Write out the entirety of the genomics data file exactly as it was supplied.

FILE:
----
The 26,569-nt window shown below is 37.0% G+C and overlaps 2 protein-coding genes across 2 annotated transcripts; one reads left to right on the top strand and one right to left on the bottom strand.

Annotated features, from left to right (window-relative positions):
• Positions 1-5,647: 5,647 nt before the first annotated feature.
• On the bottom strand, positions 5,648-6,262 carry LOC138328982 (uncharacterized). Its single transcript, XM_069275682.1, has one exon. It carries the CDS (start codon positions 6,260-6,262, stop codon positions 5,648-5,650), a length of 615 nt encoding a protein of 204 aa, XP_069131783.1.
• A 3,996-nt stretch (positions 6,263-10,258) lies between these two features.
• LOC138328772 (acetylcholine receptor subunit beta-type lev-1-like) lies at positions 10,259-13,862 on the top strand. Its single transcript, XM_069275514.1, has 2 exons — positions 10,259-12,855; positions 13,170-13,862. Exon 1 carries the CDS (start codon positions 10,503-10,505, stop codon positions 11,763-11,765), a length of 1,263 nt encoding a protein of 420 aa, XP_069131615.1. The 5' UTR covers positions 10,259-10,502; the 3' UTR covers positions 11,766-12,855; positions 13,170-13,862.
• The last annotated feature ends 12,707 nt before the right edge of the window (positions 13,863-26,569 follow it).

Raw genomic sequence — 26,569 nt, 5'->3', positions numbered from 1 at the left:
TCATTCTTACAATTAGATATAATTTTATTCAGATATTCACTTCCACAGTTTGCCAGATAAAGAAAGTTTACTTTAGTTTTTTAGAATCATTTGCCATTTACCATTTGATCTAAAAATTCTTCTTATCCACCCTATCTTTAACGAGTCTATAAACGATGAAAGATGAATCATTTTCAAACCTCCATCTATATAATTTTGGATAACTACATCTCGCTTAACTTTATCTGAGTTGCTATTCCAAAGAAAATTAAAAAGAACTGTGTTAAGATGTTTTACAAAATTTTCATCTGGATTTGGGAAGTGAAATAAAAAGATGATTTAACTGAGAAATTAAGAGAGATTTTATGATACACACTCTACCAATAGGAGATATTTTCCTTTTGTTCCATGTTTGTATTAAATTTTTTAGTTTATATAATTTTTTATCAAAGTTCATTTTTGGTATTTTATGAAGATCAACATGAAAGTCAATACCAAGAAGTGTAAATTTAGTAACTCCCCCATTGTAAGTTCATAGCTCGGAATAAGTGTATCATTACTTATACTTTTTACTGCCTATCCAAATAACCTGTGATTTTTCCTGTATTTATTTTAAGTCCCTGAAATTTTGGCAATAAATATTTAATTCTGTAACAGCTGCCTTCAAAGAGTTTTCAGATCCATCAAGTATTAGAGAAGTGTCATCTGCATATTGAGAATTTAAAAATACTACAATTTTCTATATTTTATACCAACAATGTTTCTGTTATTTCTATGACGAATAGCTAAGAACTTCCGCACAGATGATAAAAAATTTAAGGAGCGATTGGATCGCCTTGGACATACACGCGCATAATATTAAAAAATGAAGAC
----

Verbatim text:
The 26,569-nt window shown below is 37.0% G+C and overlaps 2 protein-coding genes across 2 annotated transcripts; one reads left to right on the top strand and one right to left on the bottom strand.

Annotated features, from left to right (window-relative positions):
• Positions 1-5,647: 5,647 nt before the first annotated feature.
• On the bottom strand, positions 5,648-6,262 carry LOC138328982 (uncharacterized). Its single transcript, XM_069275682.1, has one exon. It carries the CDS (start codon positions 6,260-6,262, stop codon positions 5,648-5,650), a length of 615 nt encoding a protein of 204 aa, XP_069131783.1.
• A 3,996-nt stretch (positions 6,263-10,258) lies between these two features.
• LOC138328772 (acetylcholine receptor subunit beta-type lev-1-like) lies at positions 10,259-13,862 on the top strand. Its single transcript, XM_069275514.1, has 2 exons — positions 10,259-12,855; positions 13,170-13,862. Exon 1 carries the CDS (start codon positions 10,503-10,505, stop codon positions 11,763-11,765), a length of 1,263 nt encoding a protein of 420 aa, XP_069131615.1. The 5' UTR covers positions 10,259-10,502; the 3' UTR covers positions 11,766-12,855; positions 13,170-13,862.
• The last annotated feature ends 12,707 nt before the right edge of the window (positions 13,863-26,569 follow it).

Raw genomic sequence — 26,569 nt, 5'->3', positions numbered from 1 at the left:
TCATTCTTACAATTAGATATAATTTTATTCAGATATTCACTTCCACAGTTTGCCAGATAAAGAAAGTTTACTTTAGTTTTTTAGAATCATTTGCCATTTACCATTTGATCTAAAAATTCTTCTTATCCACCCTATCTTTAACGAGTCTATAAACGATGAAAGATGAATCATTTTCAAACCTCCATCTATATAATTTTGGATAACTACATCTCGCTTAACTTTATCTGAGTTGCTATTCCAAAGAAAATTAAAAAGAACTGTGTTAAGATGTTTTACAAAATTTTCATCTGGATTTGGGAAGTGAAATAAAAAGATGATTTAACTGAGAAATTAAGAGAGATTTTATGATACACACTCTACCAATAGGAGATATTTTCCTTTTGTTCCATGTTTGTATTAAATTTTTTAGTTTATATAATTTTTTATCAAAGTTCATTTTTGGTATTTTATGAAGATCAACATGAAAGTCAATACCAAGAAGTGTAAATTTAGTAACTCCCCCATTGTAAGTTCATAGCTCGGAATAAGTGTATCATTACTTATACTTTTTACTGCCTATCCAAATAACCTGTGATTTTTCCTGTATTTATTTTAAGTCCCTGAAATTTTGGCAATAAATATTTAATTCTGTAACAGCTGCCTTCAAAGAGTTTTCAGATCCATCAAGTATTAGAGAAGTGTCATCTGCATATTGAGAATTTAAAAATACTACAATTTTCTATATTTTATACCAACAATGTTTCTGTTATTTCTATGACGAATAGCTAAGAACTTCCGCACAGATGATAAAAAATTTAAGGAGCGATTGGATCGCCTTGGACATACACGCGCATAATATTAAAAAATGAAGAC